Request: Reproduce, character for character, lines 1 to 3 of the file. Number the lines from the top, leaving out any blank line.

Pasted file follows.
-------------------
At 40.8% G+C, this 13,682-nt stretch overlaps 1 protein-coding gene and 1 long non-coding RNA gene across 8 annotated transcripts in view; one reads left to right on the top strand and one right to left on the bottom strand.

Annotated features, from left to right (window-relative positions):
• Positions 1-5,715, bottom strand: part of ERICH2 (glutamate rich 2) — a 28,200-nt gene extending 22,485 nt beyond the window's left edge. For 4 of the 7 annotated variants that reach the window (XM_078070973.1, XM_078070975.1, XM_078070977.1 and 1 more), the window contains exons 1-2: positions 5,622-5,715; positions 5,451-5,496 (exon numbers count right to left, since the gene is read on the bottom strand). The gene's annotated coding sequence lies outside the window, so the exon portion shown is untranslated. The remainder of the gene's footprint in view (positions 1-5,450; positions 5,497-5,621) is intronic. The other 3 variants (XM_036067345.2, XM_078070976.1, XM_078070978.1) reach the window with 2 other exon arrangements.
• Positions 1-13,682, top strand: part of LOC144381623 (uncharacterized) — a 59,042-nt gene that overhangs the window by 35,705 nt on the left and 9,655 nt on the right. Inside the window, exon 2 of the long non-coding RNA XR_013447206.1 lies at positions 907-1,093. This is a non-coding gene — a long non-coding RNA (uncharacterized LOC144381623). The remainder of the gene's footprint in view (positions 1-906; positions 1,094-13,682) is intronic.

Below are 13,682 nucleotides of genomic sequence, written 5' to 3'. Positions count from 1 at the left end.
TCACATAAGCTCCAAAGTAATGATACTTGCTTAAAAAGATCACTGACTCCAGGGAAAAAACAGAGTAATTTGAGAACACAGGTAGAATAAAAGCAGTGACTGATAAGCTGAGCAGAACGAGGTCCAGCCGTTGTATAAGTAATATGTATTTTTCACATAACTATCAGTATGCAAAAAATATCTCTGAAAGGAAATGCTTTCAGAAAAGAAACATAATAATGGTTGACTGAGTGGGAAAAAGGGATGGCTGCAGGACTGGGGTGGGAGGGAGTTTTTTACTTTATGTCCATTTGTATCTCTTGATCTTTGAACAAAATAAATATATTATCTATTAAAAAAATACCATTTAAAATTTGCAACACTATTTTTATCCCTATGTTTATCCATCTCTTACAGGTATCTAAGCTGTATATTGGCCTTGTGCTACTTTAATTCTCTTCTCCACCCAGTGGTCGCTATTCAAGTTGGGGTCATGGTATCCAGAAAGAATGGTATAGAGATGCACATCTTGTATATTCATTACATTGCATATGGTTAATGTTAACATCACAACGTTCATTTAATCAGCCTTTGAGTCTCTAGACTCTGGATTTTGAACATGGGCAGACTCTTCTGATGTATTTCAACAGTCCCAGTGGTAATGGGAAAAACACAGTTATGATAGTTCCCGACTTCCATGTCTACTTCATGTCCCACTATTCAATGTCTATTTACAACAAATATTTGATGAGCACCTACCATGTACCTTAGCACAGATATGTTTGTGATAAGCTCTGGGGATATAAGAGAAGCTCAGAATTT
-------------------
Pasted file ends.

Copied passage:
At 40.8% G+C, this 13,682-nt stretch overlaps 1 protein-coding gene and 1 long non-coding RNA gene across 8 annotated transcripts in view; one reads left to right on the top strand and one right to left on the bottom strand.

Annotated features, from left to right (window-relative positions):
• Positions 1-5,715, bottom strand: part of ERICH2 (glutamate rich 2) — a 28,200-nt gene extending 22,485 nt beyond the window's left edge. For 4 of the 7 annotated variants that reach the window (XM_078070973.1, XM_078070975.1, XM_078070977.1 and 1 more), the window contains exons 1-2: positions 5,622-5,715; positions 5,451-5,496 (exon numbers count right to left, since the gene is read on the bottom strand). The gene's annotated coding sequence lies outside the window, so the exon portion shown is untranslated. The remainder of the gene's footprint in view (positions 1-5,450; positions 5,497-5,621) is intronic. The other 3 variants (XM_036067345.2, XM_078070976.1, XM_078070978.1) reach the window with 2 other exon arrangements.